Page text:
Black tea is the most common type of tea in the West. However, there are many different types of black teas, ranging from blended and flavored teabags to handmade, artisan, loose-leaf teas. Below, you'll find descriptions, photos, price listings and reviews of top recommendations for must-try black teas for newbies and connoisseurs alike.
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Commonly known as the "Champagne of Tea," the region of Darjeeling produces what is often considered to be the world's best black tea.
Darjeeling black teas vary substantially by when they are harvested. (Each of the harvests is known as a "flush" and the spring harvest / first flush is the most famous and the "greenest" of the flushes.) However, generally speaking, Darjeeling black teas taste delicate, fruity, floral and light, and are best drunk without any milk or sugar added.
02 of 10
Keemun black tea (or Qimen hong cha) is a black tea from the Anhui Province of eastern China. High-quality Keemun teas are a connoisseur favorite and are noted for their distinctive aromas and flavors, which are often described as smooth, winey (wine-like), fruity, floral, piney and tobacco-like.
Although Keemun needs no additives to be enjoyed, it's also good with milk and/or sugar.
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Assam black tea tends to be bold, malty and brisk. Teas from Assam are often used as the base for English Breakfast Tea, Irish Breakfast Tea, and other black tea blends. A bit of sugar and a splash of milk are commonly added to pure Assamese teas and Assam-based tea blends.
Although most Assam black tea is CTC tea or lower grades of tea used in tea bags, it is possible to find high quality, loose leaf tea from Assam.
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As the name suggests, Yunnan black tea hails from Yunnan—a province in China better known for its pu-erh tea. Some Yunnan black teas are partially fermented, meaning that they straddle the line between black tea and pu-erh. Their flavors are typically chocolaty, dark, malty and nuanced. Sometimes, they have notes of spice and/or a lasting sweetness in the finish. People who love chocolate tend to love Keemun black tea.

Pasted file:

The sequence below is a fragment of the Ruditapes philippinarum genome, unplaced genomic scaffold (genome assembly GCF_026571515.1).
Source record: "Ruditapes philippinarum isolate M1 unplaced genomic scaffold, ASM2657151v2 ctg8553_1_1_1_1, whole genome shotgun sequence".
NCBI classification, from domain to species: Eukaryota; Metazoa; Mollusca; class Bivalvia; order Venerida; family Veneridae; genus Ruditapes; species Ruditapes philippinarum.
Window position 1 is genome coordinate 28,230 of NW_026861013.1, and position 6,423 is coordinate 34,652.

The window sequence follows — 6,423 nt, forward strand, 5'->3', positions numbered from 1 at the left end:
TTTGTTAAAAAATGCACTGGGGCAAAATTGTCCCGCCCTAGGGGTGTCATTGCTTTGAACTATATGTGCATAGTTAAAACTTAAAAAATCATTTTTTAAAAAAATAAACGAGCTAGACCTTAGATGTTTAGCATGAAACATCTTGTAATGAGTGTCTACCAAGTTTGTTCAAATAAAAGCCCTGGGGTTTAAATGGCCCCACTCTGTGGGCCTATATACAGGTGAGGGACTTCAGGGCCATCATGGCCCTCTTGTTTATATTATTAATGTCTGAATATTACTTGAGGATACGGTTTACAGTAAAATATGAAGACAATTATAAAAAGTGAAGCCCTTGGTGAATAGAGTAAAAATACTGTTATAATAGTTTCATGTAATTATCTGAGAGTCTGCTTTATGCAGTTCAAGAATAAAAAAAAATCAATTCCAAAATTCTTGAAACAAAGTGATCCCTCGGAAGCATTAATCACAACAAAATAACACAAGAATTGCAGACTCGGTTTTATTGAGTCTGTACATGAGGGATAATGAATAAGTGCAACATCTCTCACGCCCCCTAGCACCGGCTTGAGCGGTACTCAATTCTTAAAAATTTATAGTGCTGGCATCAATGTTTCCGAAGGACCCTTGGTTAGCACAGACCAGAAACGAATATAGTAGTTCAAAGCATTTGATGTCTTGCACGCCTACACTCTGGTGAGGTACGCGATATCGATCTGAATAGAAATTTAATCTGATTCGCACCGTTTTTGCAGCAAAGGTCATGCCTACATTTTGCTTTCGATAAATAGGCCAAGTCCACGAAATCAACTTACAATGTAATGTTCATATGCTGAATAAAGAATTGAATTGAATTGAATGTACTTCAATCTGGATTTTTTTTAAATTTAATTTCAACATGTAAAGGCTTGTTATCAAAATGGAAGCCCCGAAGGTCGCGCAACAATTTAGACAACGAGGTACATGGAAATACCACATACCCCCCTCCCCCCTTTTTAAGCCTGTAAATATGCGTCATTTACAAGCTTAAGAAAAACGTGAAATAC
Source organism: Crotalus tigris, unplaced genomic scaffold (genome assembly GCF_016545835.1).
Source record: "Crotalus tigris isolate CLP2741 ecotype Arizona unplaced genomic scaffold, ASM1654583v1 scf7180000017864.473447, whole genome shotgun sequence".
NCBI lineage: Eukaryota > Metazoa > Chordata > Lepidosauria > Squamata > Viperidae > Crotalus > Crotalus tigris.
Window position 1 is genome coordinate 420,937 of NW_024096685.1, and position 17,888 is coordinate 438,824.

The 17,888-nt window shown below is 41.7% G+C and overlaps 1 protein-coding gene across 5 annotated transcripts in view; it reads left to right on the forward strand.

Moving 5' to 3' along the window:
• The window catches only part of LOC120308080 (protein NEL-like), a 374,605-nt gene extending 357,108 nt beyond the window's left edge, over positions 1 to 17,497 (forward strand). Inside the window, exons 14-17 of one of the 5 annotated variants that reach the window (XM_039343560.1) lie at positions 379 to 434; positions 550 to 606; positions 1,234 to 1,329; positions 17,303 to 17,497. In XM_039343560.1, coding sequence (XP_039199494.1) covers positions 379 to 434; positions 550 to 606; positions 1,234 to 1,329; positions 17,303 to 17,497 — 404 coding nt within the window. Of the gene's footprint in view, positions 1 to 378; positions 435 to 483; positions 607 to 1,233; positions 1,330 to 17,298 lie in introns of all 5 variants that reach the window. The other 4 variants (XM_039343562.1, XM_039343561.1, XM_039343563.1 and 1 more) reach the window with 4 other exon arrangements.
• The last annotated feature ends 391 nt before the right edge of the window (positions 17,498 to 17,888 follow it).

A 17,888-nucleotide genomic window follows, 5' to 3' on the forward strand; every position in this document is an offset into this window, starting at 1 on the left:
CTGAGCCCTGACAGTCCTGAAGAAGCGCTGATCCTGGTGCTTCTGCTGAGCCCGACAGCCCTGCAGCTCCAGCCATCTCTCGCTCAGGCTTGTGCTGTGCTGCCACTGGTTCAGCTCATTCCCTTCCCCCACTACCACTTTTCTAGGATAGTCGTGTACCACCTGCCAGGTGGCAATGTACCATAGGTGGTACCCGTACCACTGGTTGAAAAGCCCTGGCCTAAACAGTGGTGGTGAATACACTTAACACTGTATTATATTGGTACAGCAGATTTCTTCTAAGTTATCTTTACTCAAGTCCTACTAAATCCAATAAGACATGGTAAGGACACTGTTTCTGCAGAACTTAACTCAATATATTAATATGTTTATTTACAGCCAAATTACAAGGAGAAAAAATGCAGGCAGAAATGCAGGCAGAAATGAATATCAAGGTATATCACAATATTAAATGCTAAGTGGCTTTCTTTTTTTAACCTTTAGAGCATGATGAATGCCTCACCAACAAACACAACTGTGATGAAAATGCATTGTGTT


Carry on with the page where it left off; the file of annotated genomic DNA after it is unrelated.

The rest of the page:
Like other teas from China, Yunnan black tea may also be referred to as "hong cha" or red tea.Continue to 5 of 10 below.
05 of 10
Ceylon teas hail from the island nation of Sri Lanka. As Sri Lanka has an immense range of altitude in a limited space, its terroirs produce a variety of flavor profiles. However, Ceylon black teas are generally bold, strong and rich, sometimes with notes of chocolate or spice.
Most Ceylon teas can handle milk or lemon and sugar or honey. Ceylons are common bases for Earl Grey teas.
06 of 10
Earl Grey is the West's most famous flavored tea. It is traditionally flavored with the essential oil of the bergamot citrus fruit. Today, some Earl Grey teas use a mixture of essential oils and/or natural and artificial citrus flavors.
There are many variations on Earl Grey, including Lady Grey (Earl Grey black tea with cornflowers), London Fog (an Earl Grey tea latte with vanilla) and Earl Green (bergamot-flavored green tea).
Earl Grey's distinctive flavor has made it a popular ingredient in tea-flavored chocolates, baked goods, and cocktails.
If you like Earl Grey, you might also like other tea blends, such as masala chai, fruit black teas, and flower black teas.
07 of 10
Nilgiri black tea is a fragrant, floral tea from the mountains of South India. In the 1980s, Nilgiri teas suffered from major quality issues, but in recent years, the black teas from this region have vastly improved and earned a spot on the world stage.
Nilgiri black teas are exceptional when served iced with a little sugar or honey and a wedge of lemon. You can use Nilgiri black tea as the base for watermelon iced tea.
08 of 10
Bai Lin Gong Fu is a nuanced, flavorful, handmade black tea that is rare even in its homeland of China. It can be brewed multiple times in the gong fu style of tea brewing. If you can get your hands on some, it's well worth a try!Continue to 9 of 10 below.
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Lapsang Souchong is a smoked black tea that varies in flavor from delicately smoky (which is more traditional) to a taste akin to that of an ashtray (which is more commercial, believe it or not). Lapsang Souchong tends to appeal to people who like bold flavors, such as smoked meats, roasted coffees, and bittersweet chocolates.
Lapsang Souchong (and its relatives, Tarry Souchong and Russian Caravan) are usually drunk hot, with or without a little sugar and lemon. However, they can also make good iced teas, as shown by The Tao of Tea with their phenomenal Iced Lapsang Souchong.
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In recent years, countries not well known for black tea have begun to produce better black teas. These nations include Taiwan, Thailand, Vietnam, and Japan.
Taiwanese black teas are sometimes known as Ruby Black or Red Jade. They are typically produced during the summer harvest in Nantou, Taiwan. Sometimes, they are bug-bitten for a sweeter flavor profile, much like Second Flush Darjeeling Black Teas.